- A vivid collection of awe-inspiring landscapes, extraordinary historical tales and memorable characters under bright blue skies
- From Lightning Ridge to Broken Hill, Nyngan to the back of Bourke
Why go there
Harsh but fragile, the rugged natural beauty of Outback NSW has been appreciated for millennia by the region’s Aboriginal inhabitants.
And following recent rain in late 2010 and early 2011 there’s never been a better time to visit. The national parks are flourishing; the area’s unusually green, the landscape is in full bloom and the flora and fauna is in beautiful abundance. Many flowering plants, such as the Sturt Desert pea, are in bloom for the first time in years while birds, kanagaroos and emus are out in force.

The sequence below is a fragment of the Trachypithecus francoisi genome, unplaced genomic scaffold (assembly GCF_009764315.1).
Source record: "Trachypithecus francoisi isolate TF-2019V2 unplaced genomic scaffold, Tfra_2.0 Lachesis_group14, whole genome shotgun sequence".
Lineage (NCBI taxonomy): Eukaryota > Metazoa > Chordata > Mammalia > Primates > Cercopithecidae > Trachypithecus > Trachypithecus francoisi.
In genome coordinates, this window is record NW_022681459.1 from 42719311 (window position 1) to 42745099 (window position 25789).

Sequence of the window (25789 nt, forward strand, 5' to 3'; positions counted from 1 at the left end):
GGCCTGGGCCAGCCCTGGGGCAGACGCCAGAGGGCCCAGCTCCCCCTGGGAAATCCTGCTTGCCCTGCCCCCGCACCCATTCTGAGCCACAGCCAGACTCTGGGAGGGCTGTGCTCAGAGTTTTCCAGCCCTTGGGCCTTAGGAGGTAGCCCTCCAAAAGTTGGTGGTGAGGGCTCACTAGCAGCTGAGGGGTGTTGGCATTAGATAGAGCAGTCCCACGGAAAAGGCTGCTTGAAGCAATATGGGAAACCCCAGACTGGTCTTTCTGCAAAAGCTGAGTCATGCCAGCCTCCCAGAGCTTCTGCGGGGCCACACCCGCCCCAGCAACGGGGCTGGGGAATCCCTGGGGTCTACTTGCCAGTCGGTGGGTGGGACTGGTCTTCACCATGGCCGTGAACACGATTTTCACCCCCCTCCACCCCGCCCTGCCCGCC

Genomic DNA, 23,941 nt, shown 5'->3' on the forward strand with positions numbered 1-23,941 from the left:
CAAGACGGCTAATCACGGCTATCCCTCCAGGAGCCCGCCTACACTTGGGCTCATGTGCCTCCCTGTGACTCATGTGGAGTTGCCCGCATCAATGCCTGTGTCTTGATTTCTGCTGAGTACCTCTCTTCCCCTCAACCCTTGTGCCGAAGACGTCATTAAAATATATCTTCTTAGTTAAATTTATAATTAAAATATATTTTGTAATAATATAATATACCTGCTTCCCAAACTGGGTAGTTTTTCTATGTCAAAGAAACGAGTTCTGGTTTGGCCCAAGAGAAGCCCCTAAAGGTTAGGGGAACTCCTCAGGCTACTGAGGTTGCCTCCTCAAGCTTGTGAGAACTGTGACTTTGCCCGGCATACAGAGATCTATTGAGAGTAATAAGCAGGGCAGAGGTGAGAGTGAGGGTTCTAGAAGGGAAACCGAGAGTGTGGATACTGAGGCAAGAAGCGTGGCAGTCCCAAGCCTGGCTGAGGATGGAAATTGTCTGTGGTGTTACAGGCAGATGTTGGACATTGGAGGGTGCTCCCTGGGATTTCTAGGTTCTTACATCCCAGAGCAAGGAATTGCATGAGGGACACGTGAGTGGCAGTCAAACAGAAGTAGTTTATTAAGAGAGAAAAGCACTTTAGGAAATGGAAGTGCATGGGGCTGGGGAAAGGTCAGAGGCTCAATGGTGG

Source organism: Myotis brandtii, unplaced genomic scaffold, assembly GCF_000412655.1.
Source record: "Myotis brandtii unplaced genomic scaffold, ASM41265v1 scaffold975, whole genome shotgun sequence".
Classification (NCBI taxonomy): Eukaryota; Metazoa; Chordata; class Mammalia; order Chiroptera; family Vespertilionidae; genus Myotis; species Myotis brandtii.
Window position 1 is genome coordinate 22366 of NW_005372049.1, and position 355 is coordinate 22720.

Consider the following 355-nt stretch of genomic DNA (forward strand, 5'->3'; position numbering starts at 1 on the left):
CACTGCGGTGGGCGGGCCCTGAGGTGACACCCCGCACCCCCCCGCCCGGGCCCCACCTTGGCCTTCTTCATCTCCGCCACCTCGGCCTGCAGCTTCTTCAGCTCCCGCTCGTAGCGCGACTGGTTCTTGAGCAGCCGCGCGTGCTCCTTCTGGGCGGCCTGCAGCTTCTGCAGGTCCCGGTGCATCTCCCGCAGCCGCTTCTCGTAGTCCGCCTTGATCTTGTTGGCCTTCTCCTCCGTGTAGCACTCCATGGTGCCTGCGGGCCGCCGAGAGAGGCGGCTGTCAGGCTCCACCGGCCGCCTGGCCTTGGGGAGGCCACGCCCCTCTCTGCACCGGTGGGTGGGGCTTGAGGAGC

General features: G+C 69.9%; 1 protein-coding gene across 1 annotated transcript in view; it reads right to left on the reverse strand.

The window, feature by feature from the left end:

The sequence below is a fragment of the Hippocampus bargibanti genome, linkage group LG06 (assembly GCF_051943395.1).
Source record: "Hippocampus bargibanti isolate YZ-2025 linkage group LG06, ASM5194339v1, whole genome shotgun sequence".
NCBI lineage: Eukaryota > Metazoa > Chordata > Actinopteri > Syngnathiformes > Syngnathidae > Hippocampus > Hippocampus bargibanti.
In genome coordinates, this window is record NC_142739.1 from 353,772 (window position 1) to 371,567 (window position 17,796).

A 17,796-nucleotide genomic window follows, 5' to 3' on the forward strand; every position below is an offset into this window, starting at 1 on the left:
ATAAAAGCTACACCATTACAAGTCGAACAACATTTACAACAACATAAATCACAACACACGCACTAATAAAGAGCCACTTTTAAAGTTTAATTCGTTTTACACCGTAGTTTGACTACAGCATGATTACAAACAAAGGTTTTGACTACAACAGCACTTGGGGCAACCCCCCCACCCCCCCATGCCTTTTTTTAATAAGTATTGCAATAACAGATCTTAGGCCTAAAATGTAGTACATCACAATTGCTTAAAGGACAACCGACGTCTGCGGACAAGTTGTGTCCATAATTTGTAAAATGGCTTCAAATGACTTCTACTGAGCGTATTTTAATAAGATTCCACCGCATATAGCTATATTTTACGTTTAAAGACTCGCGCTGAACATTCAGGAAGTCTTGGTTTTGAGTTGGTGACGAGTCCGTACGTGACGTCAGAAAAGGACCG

Yanga Lake is full for the first time in 12 years and, following long years of drought, the Menindee Lakes system is also full.
Aboriginal artworks, some 30,000 years old, adorn sites in Mutawintji National Park. At Mungo National Park, the remains of Mungo Man and Mungo Woman date back 40,000 years, making it the oldest known ceremonial burial site in the world.
The Outback is a region of grand horizons, of adventure, emus and opal mines. Here you’ll find some of Australia’s real characters. The light and vibrant colours attract artists and film-makers.
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